We provide a Python code (, last access: 8 May 2024) to reproduce the OCEAN time-independent Input/Output Applications Programming Interface (I/O API) (, last access: 8 May 2024) file so that it is ready to use in CMAQ. This code uses a shoreline Environmental Systems Research Institute (ESRI) shapefile from the National Oceanic and Atmospheric Administration (NOAA), available at (last access: 8 May 2024​​​​​​​).

Figure 4Spearman rank, bias, root mean squared error (RMSE), and mean absolute error (MAE) of O3 dataset of BRAIN vs. observed values. Box plots of statistical metric by Brazilian state (considering only states with monitoring stations with representative data in 2019).

2.2 Meteorology

The WRF model has been used in this work to produce inputs for CMAQ and for meteorology characterization in Brazil. We provide hourly simulations in netCDF files. WRF has been set up to reproduce 36 h simulations, where the initial 12 h have been dedicated to model stabilization; these are excluded from the analysis. Thirty-three vertical levels have been employed, spaced at 50 hPa intervals. The parameterizations used in this work are described in Sect. S3. The remaining vertical levels followed a hybrid modeling scheme, accounting for terrain in the lower layers and gradually minimizing its influence at the higher levels. Details of WRF outputs can be found in Sect. S4 (Table S2).

The Global Forecast System (GFS) from the National Center for Atmospheric Research (NCAR) provided inputs with a spatial resolution of 0.25° × 0.25° and a temporal resolution of 6 h for the WRF simulations (Skamarock et al., 2008). Land use data and classification parameters are from the United States Geological Survey's (USGS) Moderate Resolution Imaging Spectroradiometer (MODIS).

Figure 5Time series of O3 and PM10 modeled and measured at Limeira (a, c, e) and CIPP (b, d, f) monitoring stations.


Figure 6Annual average concentration of CO from BRAIN with its original resolution (a), from BRAIN regridded to MERRA-2 resolution (b), and from MERRA-2 (c) and the difference between MERRA-2 and BRAIN (d).

Table 1BRAIN datasets freely available.

Download Print Version | Download XLSX

The Brazilian regions (north, northeast, midwest, southeast, and south) encompass three distinct climatic zones, namely the equatorial, tropical, and subtropical zones. The climatic diversity in Brazil is also shaped by topographical variations, landscape or vegetation, and the coastal areas. The temperature in Brazil follows a latitudinal pattern, increasing from south to north (Fig. 2e). The highest average temperatures are observed in the Amazon region, matching the historic data (Cavalcanti, 2016). The southern region exhibits the lowest average temperatures, which is also consistent with historical data (Cavalcanti, 2016).

The highest values of atmospheric pressure occurred in the northern region and in the extreme south of the country, and the lowest values were between the southeastern and southern regions (Fig. 2a). The planetary boundary layer height (PBLH) reaches the highest levels in the northeastern region and the lowest levels at the southern and southeastern coasts (Fig. 2b). The highest values of wind speed occurred in part of the northern and southern region. The Amazon region presented the lowest values of surface wind speed (Fig. 2f).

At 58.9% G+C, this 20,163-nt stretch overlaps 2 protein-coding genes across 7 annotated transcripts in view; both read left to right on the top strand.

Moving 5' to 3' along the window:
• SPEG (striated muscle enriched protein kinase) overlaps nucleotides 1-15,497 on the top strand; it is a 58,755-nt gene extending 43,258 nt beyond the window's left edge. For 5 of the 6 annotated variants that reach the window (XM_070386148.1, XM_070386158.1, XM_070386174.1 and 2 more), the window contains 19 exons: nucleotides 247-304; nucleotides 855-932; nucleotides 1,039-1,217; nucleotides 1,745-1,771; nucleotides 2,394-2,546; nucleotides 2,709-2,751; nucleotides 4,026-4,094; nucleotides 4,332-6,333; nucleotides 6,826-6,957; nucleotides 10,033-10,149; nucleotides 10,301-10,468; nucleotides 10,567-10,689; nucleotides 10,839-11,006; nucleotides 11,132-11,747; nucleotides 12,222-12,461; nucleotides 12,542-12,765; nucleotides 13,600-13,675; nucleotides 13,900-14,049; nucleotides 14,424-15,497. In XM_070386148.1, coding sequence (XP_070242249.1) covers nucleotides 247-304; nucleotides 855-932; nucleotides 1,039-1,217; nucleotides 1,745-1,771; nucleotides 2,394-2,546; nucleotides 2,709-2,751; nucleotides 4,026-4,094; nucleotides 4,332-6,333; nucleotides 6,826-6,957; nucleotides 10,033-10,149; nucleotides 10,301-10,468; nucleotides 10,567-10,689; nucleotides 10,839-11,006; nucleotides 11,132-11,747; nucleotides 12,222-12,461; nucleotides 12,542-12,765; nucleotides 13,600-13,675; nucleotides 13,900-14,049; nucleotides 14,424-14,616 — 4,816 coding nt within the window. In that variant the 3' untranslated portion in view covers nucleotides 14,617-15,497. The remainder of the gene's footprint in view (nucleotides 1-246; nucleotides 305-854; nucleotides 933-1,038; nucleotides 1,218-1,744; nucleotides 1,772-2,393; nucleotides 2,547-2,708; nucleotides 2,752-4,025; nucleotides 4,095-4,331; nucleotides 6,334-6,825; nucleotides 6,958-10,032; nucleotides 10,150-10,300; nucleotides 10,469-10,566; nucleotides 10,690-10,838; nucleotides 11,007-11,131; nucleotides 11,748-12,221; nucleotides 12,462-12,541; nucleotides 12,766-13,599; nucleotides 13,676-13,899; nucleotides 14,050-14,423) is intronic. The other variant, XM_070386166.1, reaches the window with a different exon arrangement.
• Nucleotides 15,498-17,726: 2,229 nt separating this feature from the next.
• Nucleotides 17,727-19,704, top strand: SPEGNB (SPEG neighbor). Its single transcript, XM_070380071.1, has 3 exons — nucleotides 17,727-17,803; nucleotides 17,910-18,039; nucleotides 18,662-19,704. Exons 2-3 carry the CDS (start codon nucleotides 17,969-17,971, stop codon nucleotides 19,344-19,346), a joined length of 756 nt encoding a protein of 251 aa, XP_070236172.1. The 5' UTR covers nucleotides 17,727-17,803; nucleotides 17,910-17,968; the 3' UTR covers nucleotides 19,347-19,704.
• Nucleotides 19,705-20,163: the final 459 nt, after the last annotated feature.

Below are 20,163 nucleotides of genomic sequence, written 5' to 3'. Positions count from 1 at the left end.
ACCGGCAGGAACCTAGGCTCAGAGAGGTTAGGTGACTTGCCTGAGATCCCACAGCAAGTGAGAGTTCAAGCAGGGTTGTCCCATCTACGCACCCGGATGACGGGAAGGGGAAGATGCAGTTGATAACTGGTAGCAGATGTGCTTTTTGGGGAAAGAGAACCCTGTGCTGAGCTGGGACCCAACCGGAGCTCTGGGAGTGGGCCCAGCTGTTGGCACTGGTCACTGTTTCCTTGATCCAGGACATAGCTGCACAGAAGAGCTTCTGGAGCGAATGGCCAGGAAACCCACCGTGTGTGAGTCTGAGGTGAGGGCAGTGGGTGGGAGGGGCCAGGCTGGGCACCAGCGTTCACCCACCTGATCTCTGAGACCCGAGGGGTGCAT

Humidity and precipitation exhibit similar patterns in the northern and northeastern regions (Fig. 2c, d) due to the trade winds that transport moisture from the tropical Atlantic (Mendonça and Danni-Oliveira, 2017). Except for the coast, the northeastern region is characterized by low humidity and drought during half of the year. The southern and southeastern regions have well-distributed rainfall throughout the year, as well as intermediate levels of humidity, except for the northern coast of the southern region, which has an elevated level of precipitation and humidity throughout the year.

The WRF model demonstrated the ability to reproduce diurnal and seasonal variability in winds in the Brazilian northeastern region (Souza et al., 2022a), although it underestimated the height of the planetary boundary layer (PBLH) by up to 20 %, as well as the temperature and humidity at 4 °C and 15 %, respectively. Pedruzzi et al. (2022) tested several model configurations, including an alternative land use scheme, and found a WRF tendency to overestimate temperature and humidity in the Brazilian southeastern region. Macedo et al. (2016) also evaluated the model's ability to predict extreme precipitation events. Although the WRF reasonably predicts the main meteorological aspects of the Brazilian southern region, the precipitation extremes were underestimated. A wind mapping study (Souza et al., 2022b) using WRF indicated that the average errors presented by the model in Brazil are minor, with an average bias of 2 m s−1 at 200 m in terms of wind intensity and errors at temperatures of 2 °C and humidity of approximately 10 %. Winds at lower levels tended to be overestimated, whereas PBLH was generally underestimated during the day.